Exploring the Far East Frontier of Czarist Russia

 
 

Vladimir K Arsenyev was an army officer, explorer and writer active in Russia’s Far East in the waning years of the Romanov dynasty. His major claim to fame, outside Russia at any rate, is having introduced the world to the aboriginal hunter and trapper Dersu Uzala, who several decades later became the subject of an Oscar-winning film by Akira Kurosawa.

Arsenyev undertook several expeditions in the mountainous region roughly between Vladivostok and the Chinese border in the first years of the 20th century, ostensibly to survey the region’s infrastructure. But Arsenyev’s extensive field journals became the basis of two books of what would now be called “travel literature.” Across the Ussuri Kray: Travels in the Sikhote-Alin Mountains was the first of these. Published in Vladivostok in 1921 in the midst of the Russian Civil War, it is the account of of two separate expeditions in 1902 and 1906. This volume is available in a new translation by Jonathan C. Slaght.

The history of Arsenyev’s publications is apparently somewhat torturous: they were subject to considerable editing, censorship, redaction, and amalgamation by Soviet authorities after their first publication, and these versions provided the basis of the later English translations. But in 2007, the full unedited editions were republished in Russia. Not only does Slaght make this material available in English for the first time, but he does so in a translation that, in its fluency and readability, stands comparison with English-language classics of the genre.

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There are adventures — tigers, bears and several near-death experiences, including almost freezing in a blizzard — and considerable detailed observation of geography, flora, and fauna. Arsenyev has great powers of description:

Everything was covered in fog to the east as far as the eye could see. The peaks of adjacent mountains looked like disconnected islands. Waves of mist flung themselves at the mountain ridge, but once they passed through the saddle and reached the western slope, they disappeared, because there the air was clean and transparent.

Slaght, himself a conservationist who has worked extensively in the region, carefully identifies each species, mineral, and geographical feature in the footnotes.

But the general reader is likely to be more attracted by the interactions with the many people — Chinese, Korean, and indigenous — that Arsenev comes across. These include villagers, farmers, ginseng hunters, and the now-famous Dersu Uzala, who accompanies Arsenyev through the greater part of both expeditions. Or so goes the narrative; Arsenyev didn’t actually meet the indigenous Nanai hunter until the second expedition and his appearance in the first is apparently a narrative device.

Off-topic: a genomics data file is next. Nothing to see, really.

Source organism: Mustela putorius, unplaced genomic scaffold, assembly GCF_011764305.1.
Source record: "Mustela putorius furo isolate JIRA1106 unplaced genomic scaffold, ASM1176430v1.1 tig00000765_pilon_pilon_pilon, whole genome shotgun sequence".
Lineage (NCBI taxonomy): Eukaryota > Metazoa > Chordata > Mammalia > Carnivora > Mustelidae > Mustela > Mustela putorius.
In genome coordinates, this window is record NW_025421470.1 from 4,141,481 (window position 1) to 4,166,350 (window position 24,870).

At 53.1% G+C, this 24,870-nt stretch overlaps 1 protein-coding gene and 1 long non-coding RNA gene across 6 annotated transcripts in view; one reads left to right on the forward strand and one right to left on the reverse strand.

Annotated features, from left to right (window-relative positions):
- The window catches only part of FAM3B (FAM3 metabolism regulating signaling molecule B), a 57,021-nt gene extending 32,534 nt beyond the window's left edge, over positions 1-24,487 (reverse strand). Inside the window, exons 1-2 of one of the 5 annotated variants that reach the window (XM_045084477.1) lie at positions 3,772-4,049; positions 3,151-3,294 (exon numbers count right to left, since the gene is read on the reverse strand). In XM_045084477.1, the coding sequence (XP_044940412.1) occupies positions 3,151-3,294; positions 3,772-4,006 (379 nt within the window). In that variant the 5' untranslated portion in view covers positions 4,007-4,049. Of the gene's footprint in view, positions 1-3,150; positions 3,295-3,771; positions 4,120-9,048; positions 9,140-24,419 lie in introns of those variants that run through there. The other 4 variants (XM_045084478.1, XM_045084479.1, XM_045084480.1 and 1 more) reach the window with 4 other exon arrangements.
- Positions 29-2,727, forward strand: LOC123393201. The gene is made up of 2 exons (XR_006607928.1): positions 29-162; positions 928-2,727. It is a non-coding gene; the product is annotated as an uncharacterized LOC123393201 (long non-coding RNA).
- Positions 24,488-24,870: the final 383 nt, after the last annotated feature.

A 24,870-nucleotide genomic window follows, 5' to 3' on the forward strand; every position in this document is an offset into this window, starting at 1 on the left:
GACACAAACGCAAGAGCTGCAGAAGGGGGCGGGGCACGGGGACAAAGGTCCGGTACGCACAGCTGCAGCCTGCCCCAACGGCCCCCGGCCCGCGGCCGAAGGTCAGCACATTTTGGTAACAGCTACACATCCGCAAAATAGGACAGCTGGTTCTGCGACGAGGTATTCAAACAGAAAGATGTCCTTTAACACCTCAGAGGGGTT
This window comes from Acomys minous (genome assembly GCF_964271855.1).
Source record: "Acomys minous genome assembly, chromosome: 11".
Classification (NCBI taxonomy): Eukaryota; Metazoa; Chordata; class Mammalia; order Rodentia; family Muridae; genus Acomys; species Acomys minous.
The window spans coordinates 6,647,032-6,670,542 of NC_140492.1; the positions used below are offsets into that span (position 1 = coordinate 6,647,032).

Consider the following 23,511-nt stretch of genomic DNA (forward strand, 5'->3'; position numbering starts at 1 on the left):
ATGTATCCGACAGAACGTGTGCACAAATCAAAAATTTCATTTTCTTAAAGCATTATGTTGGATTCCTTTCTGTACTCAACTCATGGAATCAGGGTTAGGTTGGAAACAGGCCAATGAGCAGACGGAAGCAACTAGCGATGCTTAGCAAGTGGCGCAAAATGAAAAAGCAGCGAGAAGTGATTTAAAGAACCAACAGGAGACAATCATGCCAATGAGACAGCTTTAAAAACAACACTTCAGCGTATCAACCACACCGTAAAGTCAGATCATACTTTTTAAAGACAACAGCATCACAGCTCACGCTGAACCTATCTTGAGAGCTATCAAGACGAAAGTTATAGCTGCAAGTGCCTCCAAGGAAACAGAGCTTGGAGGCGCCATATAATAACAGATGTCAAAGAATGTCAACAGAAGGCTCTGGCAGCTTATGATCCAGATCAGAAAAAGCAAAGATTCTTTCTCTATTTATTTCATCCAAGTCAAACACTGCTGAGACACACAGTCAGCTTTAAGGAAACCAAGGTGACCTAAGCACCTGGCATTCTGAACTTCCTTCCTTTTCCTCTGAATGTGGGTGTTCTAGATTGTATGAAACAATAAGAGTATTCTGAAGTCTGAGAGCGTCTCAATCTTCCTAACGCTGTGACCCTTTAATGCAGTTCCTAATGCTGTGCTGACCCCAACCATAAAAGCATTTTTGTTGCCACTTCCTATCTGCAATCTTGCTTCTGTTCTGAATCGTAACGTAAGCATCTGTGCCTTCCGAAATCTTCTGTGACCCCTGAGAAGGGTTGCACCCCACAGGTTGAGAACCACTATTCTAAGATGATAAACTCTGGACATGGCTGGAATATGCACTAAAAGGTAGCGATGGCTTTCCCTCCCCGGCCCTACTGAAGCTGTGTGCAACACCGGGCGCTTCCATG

Overlooking this — and, the book notes, some other departures from a strictly factual account — the great strength and appeal of the narrative is these two well-defined personalities and their evidently close relationship. Dersu Uzala is an animist; Arsenyev is much taken by his companion’s world view. In one particularly touching passage, Dersu explains that one cannot kill flying squirrels for they

… embody the souls of dead children. These souls wander the earth for some time in the form of a flying squirrel, and only later do they transition to the other world…

Arsenyev’s observations — which result in considerable introspection, which he shares with us — are more personal than ethnographic or sociological, yet he comments in detail on the relations, not always healthy, between the different ethnic groups, including considerable criticism of the commercial thrall in which Chinese traders hold some of the indigenous groups. Indeed, it comes as something of a surprise to find the narrative populated by as many or more Chinese and Koreans as ethnic Russians.

But of course, the region had been under Chinese sway for centuries before it was ceded to Russia only some 50 years previously. Arsenyev notes the many place names with Chinese origins and describes Chinese trading establishments that predate the arrival of the Russians. Arsenyev might have been exploring, but it seems the Chinese already knew where everything was — as, of course, did Dersu.

If Arsenyev’s expeditions were military, one would not know from these accounts; concrete objectives are rarely if even mentioned, nor is the fact that Russia fought and lost a major war between his two expeditions.

Slaght has done Arsenyev proud. The smooth translation doesn’t read like one: it is seamless and colloquial while remaining entirely in tune with the style of period in which it was written. The only slightly jarring note is that Slaght has Dersu speak ungrammatically in a sort of pidgin: “my” for “I”, and leaving words out. One imagines Arsenyev did something similar, but in Russian; the English feels a bit artificial.

Slaght is fastidious in his annotations of botanical, zoological, geographical, and historical detail, even to the point of rather quaintly explaining what a samovar is. The book also includes a number of fascinating original photos.

Vladimir Arsenyev deserves a place on the shelf next to such writers as Peter Hopkirk and Wilfred Thesiger; if he ends up there, he’ll have Slaght to thank.

Peter Gordon is editor of The Asian Review of Books, where this piece originally appeared. You can view the original here

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